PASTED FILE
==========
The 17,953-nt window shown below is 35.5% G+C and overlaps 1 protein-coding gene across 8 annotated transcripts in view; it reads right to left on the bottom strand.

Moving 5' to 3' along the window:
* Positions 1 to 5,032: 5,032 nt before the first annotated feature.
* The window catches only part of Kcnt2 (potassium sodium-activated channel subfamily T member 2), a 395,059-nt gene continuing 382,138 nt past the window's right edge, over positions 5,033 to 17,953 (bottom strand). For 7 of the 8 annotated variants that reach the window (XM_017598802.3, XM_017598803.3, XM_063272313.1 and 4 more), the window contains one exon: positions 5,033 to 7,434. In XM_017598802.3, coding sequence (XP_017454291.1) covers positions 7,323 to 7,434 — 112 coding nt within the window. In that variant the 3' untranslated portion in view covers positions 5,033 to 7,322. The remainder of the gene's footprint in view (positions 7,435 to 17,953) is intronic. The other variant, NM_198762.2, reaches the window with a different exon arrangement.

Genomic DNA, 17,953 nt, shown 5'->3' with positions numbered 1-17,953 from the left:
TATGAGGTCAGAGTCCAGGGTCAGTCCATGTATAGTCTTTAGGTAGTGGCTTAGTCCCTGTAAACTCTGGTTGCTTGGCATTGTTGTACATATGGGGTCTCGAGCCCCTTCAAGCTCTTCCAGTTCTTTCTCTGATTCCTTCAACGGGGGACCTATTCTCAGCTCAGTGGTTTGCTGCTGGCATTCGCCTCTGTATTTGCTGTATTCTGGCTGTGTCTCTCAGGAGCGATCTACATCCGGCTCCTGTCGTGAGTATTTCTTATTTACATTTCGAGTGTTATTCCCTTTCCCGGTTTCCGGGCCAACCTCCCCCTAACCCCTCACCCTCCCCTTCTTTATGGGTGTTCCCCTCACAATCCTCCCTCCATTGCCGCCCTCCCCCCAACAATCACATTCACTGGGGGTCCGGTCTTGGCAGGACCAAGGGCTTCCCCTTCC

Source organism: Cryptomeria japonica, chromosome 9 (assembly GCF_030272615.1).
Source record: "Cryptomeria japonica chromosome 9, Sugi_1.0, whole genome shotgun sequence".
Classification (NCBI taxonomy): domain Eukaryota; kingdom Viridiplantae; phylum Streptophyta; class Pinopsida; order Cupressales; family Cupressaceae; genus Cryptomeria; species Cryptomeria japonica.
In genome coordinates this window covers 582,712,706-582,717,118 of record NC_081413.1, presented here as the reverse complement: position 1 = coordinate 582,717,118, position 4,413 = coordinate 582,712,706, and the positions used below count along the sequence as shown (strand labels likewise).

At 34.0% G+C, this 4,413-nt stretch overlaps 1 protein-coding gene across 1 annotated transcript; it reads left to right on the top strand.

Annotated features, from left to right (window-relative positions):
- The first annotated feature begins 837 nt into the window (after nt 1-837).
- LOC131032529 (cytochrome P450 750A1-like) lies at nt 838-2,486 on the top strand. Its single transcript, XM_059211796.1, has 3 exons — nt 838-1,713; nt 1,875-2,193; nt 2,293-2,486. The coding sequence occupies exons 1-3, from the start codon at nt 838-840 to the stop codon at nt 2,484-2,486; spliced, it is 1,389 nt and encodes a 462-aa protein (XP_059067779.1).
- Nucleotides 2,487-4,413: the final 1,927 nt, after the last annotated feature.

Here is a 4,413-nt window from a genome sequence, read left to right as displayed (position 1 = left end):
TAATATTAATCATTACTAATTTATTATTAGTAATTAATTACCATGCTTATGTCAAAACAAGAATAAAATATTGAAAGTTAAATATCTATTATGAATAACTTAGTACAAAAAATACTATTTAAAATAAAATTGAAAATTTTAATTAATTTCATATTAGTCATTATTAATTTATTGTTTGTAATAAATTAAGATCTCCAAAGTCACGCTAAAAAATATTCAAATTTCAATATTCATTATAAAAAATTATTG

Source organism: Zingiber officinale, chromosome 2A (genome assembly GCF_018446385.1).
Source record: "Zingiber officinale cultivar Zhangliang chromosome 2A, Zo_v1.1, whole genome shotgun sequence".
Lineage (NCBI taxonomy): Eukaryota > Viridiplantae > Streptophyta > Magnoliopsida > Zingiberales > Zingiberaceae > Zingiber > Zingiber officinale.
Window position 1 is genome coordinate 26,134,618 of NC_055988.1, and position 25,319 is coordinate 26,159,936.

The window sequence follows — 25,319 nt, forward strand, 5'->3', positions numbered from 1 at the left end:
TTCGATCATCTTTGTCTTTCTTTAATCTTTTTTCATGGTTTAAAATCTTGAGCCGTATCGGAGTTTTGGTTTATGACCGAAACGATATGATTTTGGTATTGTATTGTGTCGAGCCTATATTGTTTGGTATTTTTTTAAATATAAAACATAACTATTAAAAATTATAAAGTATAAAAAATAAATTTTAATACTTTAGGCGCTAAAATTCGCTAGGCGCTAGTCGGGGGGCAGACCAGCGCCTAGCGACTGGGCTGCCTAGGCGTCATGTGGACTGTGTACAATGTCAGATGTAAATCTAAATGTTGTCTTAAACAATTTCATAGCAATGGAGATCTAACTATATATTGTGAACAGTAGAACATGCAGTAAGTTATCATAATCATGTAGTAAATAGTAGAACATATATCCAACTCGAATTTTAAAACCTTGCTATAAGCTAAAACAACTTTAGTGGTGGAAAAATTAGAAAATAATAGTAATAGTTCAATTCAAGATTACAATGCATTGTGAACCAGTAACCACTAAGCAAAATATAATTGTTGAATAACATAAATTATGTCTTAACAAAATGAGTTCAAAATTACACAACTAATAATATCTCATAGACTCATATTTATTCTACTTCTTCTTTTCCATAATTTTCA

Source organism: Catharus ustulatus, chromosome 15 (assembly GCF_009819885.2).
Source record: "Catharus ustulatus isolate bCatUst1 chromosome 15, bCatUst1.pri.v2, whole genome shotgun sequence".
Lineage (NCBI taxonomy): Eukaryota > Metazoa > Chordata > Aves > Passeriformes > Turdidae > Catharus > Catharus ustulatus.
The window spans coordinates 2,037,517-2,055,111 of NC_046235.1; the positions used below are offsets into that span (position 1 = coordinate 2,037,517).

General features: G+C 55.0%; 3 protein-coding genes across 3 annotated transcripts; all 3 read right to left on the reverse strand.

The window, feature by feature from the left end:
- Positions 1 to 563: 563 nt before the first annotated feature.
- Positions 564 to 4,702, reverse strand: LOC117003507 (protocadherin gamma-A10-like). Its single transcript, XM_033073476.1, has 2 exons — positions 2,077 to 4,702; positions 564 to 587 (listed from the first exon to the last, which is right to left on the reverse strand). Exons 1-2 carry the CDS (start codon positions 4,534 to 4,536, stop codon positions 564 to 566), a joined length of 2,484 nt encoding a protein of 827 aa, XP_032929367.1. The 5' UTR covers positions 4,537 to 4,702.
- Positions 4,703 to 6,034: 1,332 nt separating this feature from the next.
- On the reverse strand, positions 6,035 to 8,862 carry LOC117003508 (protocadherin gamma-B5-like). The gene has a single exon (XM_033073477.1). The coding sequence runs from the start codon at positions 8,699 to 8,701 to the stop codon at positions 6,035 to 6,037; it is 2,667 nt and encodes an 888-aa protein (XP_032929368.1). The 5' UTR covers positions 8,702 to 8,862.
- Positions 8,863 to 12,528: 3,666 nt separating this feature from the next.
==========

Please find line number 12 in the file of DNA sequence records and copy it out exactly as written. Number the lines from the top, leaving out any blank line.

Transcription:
Annotated features, from left to right (window-relative positions):